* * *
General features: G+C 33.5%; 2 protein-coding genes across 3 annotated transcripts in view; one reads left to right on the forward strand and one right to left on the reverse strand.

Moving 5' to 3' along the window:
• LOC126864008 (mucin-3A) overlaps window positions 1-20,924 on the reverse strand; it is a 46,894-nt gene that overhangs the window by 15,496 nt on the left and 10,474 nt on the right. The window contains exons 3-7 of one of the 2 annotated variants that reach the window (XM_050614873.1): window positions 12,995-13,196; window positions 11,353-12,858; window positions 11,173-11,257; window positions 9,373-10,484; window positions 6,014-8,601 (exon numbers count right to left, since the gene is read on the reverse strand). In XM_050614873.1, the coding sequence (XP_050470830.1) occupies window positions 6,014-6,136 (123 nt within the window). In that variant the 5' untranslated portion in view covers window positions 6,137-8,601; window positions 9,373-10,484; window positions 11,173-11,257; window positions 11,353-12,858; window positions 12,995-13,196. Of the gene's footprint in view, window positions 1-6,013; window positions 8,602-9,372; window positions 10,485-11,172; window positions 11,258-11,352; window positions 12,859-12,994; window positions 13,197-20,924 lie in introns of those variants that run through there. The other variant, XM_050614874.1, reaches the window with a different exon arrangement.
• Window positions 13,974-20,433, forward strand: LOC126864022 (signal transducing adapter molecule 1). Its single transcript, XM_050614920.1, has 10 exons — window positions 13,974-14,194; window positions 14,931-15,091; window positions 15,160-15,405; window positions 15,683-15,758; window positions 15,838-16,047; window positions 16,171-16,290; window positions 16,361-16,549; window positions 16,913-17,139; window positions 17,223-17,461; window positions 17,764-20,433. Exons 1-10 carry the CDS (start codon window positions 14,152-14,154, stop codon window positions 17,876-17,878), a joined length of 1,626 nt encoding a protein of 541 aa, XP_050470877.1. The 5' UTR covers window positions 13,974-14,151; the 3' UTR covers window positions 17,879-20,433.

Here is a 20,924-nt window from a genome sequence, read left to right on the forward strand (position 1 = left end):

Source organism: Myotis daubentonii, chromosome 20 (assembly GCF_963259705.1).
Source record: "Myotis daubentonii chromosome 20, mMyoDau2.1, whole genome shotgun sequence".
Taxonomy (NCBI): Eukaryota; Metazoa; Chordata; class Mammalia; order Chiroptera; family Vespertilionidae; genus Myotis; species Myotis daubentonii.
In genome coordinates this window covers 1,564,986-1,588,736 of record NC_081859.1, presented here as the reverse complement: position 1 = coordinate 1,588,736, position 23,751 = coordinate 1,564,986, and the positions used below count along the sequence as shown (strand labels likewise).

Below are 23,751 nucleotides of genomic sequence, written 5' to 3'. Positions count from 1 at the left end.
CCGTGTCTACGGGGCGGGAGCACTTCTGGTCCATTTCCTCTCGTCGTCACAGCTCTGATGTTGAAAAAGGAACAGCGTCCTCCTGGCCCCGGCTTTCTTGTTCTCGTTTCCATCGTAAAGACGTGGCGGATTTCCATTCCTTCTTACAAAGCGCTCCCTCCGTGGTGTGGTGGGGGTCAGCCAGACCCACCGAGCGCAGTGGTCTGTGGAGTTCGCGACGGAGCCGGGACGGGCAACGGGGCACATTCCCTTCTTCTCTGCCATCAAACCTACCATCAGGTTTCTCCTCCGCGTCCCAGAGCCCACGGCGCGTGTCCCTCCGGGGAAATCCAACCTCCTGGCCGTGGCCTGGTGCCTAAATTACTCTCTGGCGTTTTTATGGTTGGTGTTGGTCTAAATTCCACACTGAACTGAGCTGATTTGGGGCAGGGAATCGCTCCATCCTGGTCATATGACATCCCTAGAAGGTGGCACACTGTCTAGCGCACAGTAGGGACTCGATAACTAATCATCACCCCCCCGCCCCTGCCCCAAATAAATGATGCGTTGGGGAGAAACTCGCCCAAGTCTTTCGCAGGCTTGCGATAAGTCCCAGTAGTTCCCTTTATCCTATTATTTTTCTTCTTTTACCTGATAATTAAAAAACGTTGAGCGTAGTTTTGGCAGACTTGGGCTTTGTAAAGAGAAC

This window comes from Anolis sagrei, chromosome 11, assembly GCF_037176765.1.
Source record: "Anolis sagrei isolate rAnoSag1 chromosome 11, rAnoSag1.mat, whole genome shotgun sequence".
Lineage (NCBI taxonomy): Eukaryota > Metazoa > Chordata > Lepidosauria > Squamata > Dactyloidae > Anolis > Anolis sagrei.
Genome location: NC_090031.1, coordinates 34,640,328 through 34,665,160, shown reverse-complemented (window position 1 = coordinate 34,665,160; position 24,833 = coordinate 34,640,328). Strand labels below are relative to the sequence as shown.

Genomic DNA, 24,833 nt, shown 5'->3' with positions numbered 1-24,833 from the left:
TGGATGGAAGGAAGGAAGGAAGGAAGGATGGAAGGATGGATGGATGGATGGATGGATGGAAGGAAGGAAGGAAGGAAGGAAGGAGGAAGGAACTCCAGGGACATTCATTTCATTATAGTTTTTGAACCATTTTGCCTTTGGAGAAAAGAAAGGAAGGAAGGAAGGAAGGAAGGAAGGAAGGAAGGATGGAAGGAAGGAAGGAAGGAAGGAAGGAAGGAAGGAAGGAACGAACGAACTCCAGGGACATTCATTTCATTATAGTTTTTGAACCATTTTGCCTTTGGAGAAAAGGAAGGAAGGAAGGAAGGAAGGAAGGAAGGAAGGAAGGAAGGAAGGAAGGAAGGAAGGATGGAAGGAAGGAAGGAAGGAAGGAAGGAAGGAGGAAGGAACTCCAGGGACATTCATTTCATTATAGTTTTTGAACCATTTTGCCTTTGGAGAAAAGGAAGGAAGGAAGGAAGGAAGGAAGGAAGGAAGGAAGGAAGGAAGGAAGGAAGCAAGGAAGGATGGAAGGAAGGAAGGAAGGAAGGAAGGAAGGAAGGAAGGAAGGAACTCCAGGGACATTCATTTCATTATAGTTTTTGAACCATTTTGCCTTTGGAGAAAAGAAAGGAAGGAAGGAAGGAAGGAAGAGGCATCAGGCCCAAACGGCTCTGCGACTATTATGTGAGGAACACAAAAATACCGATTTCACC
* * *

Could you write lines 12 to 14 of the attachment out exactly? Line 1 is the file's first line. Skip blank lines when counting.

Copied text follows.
This window comes from Anolis sagrei, chromosome 11, assembly GCF_037176765.1.
Source record: "Anolis sagrei isolate rAnoSag1 chromosome 11, rAnoSag1.mat, whole genome shotgun sequence".
Lineage (NCBI taxonomy): Eukaryota > Metazoa > Chordata > Lepidosauria > Squamata > Dactyloidae > Anolis > Anolis sagrei.